home   genetic news   bioinformatics   biotechnology   literature   journals   ethics   positions   events   sitemap
 
  HUM-MOLGEN -> Genetic News | search  
 

Fitting In

 
  October, 19 2005 4:23
your information resource in human molecular genetics
 
     
Zürich, Switzerland – When Mother Nature creates an identical copy of a gene in an organism's genome, the duplicated copy is usually deleted, inactivated, or otherwise rendered nonfunctional in order to prevent genetic redundancy and to preserve biological homeostasis. In some cases, however, gene duplicates are maintained in a functional state. Until now, the biological and evolutionary forces behind the maintenance of these duplicates as functional components of the genome have remained unclear.

To determine the basis for the persistence of functional gene duplicates in the genome, three scientists at the Institute of Molecular Systems Biology at the Swiss Federal Institute of Technology in Zürich have collaborated on the largest systematic analysis of duplicated gene function to date. Using an integrative combination of computational and experimental approaches, they classified duplicate pairs of genes involved in yeast metabolism into four functional categories: (1) back-up, where a duplicate gene copy has acquired the ability to compensate in the absence of the other copy, (2) subfunctionalization, where a duplicate copy has evolved a completely new, non-overlapping function, (3) regulation, where the differential regulation of duplicates fine-tunes pathway usage, and (4) gene dosage, where the increased expression provided by the duplicate gene copy augments production of the corresponding protein.

Their results, which appear in the October issue of the journal Genome Research, indicate that no single role prevails but that all four of the mechanisms play a substantial role in maintaining duplicate genes in the genome.

"Our results contradict other recent publications that have focused on a single selective pressure as the basis for the retention of gene duplicates," explains Dr. Uwe Sauer, principal investigator on the project and Professor at the Institute of Molecular Systems Biology at the Swiss Federal Institute of Technology in Zürich. "We show that, at least for yeast metabolism, the persistence of the duplicated fraction of the genome can be better explained with an array of different, often overlapping functional roles."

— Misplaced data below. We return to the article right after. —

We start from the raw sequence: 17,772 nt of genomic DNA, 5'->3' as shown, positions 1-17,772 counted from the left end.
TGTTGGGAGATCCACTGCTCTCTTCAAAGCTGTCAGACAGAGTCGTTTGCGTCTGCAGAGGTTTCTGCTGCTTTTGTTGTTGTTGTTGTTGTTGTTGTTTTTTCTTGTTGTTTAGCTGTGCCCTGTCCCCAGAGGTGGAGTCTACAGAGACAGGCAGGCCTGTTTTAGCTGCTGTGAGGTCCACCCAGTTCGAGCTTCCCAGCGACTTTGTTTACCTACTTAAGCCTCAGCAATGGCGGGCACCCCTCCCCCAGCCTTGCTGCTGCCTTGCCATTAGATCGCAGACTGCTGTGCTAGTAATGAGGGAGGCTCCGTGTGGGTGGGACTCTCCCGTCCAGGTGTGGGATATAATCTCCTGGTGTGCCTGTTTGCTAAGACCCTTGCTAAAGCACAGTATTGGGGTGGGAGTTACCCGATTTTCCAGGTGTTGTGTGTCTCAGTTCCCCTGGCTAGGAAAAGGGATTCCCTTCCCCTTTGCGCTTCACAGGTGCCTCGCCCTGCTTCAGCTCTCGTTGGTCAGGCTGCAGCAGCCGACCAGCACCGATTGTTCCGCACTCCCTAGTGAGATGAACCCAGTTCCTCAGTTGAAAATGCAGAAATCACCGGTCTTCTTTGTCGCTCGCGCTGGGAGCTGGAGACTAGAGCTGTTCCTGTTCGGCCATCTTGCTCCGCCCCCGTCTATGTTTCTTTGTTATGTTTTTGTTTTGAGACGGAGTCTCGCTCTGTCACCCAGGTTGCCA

Yeast metabolism provides an ideal model for investigating the functional basis for gene duplication because a large proportion of genes involved in this biological process have been duplicated. Of the 672 genes involved in yeast metabolism, 295 genes can be classified into 105 families of duplicates. To put this into perspective, the yeast genome has an estimated total of 6,000 genes, 1,500 of which are considered to be duplicates. An ancient whole-genome duplication event is thought to be responsible for the formation of many of these duplicate copies.

Sauer's group demonstrated that of the 105 families of duplicated gene families involved in yeast metabolism, 34 demonstrated back-up function, 19 were involved in increased gene dosage, 18 exhibited regulatory functions, and 18 had evolved new, more specialized functions. Therefore, each of these mechanisms plays a substantial and important role in the maintenance of functional duplicates in the gene pool.

(C) 2005 - Cold Spring Harbor Laboratory

Kuepfer L, Sauer U, Blank LM.
Metabolic functions of duplicate genes in Saccharomyces cerevisiae.
Genome Res. 2005 Oct;15(10):1421-30.


Message posted by: Frank S. Zollmann

print this article mail this article
Bookmark and Share this page (what is this?)

Social bookmarking allows users to save and categorise a personal collection of bookmarks and share them with others. This is different to using your own browser bookmarks which are available using the menus within your web browser.

Use the links below to share this article on the social bookmarking site of your choice.

Read more about social bookmarking at Wikipedia - Social Bookmarking

Latest News
Variants Associated with Pediatric Allergic Disorder

Mutations in PHF6 Found in T-Cell Leukemia

Genetic Risk Variant for Urinary Bladder Cancer

Antibody Has Therapeutic Effect on Mice with ALS

Regulating P53 Activity in Cancer Cells

Anti-RNA Therapy Counters Breast Cancer Spread

Mitochondrial DNA Diversity

The Power of RNA Sequencing

‘Pro-Ageing' Therapy for Cancer?

Niche Genetics Influence Leukaemia

Molecular Biology: Clinical Promise for RNA Interference

Chemoprevention Cocktail for Colon Cancer

more news ...

Generated by News Editor 2.0 by Kai Garlipp
WWW: Kai Garlipp, Frank S. Zollmann.
7.0 © 1995-2017 HUM-MOLGEN. All rights reserved. Liability, Copyright and Imprint.